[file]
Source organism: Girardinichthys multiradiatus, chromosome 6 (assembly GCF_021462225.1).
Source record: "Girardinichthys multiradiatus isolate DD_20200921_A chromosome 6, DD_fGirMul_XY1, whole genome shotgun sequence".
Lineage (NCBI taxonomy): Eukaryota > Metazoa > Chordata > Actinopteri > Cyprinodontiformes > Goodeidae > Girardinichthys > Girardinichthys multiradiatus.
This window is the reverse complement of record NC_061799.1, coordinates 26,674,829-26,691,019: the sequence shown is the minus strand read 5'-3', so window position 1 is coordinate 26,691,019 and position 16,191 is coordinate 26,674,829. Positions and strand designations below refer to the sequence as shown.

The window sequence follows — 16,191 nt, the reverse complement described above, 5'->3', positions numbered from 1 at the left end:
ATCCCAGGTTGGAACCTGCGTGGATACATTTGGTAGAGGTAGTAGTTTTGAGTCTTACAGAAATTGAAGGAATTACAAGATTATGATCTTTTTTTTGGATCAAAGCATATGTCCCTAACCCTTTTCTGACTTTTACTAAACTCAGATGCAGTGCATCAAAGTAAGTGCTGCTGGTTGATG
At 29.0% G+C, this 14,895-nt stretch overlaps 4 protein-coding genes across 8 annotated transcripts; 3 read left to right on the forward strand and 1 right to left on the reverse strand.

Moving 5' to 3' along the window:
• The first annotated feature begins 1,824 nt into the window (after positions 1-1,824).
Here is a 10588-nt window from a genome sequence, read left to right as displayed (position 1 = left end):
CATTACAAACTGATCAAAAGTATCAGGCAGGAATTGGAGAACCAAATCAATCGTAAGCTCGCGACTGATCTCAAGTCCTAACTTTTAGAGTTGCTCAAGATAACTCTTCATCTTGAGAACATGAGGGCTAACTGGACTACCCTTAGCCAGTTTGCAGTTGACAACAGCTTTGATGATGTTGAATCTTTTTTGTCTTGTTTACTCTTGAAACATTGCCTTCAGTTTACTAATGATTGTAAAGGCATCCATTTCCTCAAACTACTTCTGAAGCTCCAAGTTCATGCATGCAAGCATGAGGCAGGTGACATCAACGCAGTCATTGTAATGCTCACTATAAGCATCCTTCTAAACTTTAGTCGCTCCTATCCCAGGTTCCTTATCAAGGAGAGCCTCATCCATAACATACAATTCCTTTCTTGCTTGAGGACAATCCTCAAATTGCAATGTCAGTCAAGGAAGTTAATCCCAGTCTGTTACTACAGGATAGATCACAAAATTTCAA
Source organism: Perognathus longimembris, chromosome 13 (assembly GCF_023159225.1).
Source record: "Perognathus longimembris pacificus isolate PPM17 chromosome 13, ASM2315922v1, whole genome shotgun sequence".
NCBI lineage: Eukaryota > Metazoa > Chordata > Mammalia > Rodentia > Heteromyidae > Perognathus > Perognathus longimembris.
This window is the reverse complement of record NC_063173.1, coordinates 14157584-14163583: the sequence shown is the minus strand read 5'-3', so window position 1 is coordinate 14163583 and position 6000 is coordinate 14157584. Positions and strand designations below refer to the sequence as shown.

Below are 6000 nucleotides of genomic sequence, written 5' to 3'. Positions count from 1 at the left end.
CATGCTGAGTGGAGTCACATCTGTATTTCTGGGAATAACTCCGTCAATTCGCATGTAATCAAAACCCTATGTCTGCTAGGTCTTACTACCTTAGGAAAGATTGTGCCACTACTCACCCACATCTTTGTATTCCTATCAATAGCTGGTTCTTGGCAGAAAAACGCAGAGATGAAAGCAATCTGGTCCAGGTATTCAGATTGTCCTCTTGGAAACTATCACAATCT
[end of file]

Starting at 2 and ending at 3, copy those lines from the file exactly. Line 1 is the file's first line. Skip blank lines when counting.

Source record: "Girardinichthys multiradiatus isolate DD_20200921_A chromosome 6, DD_fGirMul_XY1, whole genome shotgun sequence".
Lineage (NCBI taxonomy): Eukaryota > Metazoa > Chordata > Actinopteri > Cyprinodontiformes > Goodeidae > Girardinichthys > Girardinichthys multiradiatus.